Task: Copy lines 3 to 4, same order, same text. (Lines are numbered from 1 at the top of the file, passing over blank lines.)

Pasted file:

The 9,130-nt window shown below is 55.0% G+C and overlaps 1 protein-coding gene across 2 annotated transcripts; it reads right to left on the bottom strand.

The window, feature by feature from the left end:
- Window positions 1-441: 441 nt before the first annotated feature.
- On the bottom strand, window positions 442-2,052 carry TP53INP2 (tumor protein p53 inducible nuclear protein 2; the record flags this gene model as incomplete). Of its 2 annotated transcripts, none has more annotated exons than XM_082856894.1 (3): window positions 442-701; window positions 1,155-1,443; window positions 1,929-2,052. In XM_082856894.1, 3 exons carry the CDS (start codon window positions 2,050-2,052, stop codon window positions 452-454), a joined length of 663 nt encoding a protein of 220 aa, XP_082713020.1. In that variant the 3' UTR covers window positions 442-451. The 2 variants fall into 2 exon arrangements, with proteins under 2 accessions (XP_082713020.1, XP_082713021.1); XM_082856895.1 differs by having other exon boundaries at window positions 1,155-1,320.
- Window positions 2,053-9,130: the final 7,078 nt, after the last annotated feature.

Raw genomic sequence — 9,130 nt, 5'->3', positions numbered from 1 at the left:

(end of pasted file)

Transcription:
- Window positions 1-441: 441 nt before the first annotated feature.
- On the bottom strand, window positions 442-2,052 carry TP53INP2 (tumor protein p53 inducible nuclear protein 2; the record flags this gene model as incomplete). Of its 2 annotated transcripts, none has more annotated exons than XM_082856894.1 (3): window positions 442-701; window positions 1,155-1,443; window positions 1,929-2,052. In XM_082856894.1, 3 exons carry the CDS (start codon window positions 2,050-2,052, stop codon window positions 452-454), a joined length of 663 nt encoding a protein of 220 aa, XP_082713020.1. In that variant the 3' UTR covers window positions 442-451. The 2 variants fall into 2 exon arrangements, with proteins under 2 accessions (XP_082713020.1, XP_082713021.1); XM_082856895.1 differs by having other exon boundaries at window positions 1,155-1,320.